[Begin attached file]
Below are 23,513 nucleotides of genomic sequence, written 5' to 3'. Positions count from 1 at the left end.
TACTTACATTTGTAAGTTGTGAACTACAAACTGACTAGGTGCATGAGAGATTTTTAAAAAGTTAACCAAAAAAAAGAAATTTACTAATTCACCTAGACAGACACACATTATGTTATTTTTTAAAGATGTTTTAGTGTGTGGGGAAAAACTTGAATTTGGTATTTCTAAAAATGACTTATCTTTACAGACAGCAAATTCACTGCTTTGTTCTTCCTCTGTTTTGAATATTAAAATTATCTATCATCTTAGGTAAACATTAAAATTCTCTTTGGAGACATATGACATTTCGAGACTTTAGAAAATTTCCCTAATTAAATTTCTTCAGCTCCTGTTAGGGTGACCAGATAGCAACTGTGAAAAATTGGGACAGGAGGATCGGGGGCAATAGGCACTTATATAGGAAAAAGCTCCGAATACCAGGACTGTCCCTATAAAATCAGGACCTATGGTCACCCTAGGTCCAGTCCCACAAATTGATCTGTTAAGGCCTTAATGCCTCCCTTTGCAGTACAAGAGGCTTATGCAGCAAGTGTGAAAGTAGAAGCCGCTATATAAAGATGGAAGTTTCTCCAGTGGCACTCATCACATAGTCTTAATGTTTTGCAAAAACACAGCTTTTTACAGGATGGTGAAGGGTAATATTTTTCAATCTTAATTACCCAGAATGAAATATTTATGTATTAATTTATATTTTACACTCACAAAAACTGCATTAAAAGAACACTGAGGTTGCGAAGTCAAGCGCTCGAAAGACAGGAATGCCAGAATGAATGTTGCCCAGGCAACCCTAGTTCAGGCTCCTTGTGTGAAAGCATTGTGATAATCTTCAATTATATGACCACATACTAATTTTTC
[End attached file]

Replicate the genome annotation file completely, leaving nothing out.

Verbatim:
Below are 23,513 nucleotides of genomic sequence, written 5' to 3'. Positions count from 1 at the left end.
TACTTACATTTGTAAGTTGTGAACTACAAACTGACTAGGTGCATGAGAGATTTTTAAAAAGTTAACCAAAAAAAAGAAATTTACTAATTCACCTAGACAGACACACATTATGTTATTTTTTAAAGATGTTTTAGTGTGTGGGGAAAAACTTGAATTTGGTATTTCTAAAAATGACTTATCTTTACAGACAGCAAATTCACTGCTTTGTTCTTCCTCTGTTTTGAATATTAAAATTATCTATCATCTTAGGTAAACATTAAAATTCTCTTTGGAGACATATGACATTTCGAGACTTTAGAAAATTTCCCTAATTAAATTTCTTCAGCTCCTGTTAGGGTGACCAGATAGCAACTGTGAAAAATTGGGACAGGAGGATCGGGGGCAATAGGCACTTATATAGGAAAAAGCTCCGAATACCAGGACTGTCCCTATAAAATCAGGACCTATGGTCACCCTAGGTCCAGTCCCACAAATTGATCTGTTAAGGCCTTAATGCCTCCCTTTGCAGTACAAGAGGCTTATGCAGCAAGTGTGAAAGTAGAAGCCGCTATATAAAGATGGAAGTTTCTCCAGTGGCACTCATCACATAGTCTTAATGTTTTGCAAAAACACAGCTTTTTACAGGATGGTGAAGGGTAATATTTTTCAATCTTAATTACCCAGAATGAAATATTTATGTATTAATTTATATTTTACACTCACAAAAACTGCATTAAAAGAACACTGAGGTTGCGAAGTCAAGCGCTCGAAAGACAGGAATGCCAGAATGAATGTTGCCCAGGCAACCCTAGTTCAGGCTCCTTGTGTGAAAGCATTGTGATAATCTTCAATTATATGACCACATACTAATTTTTC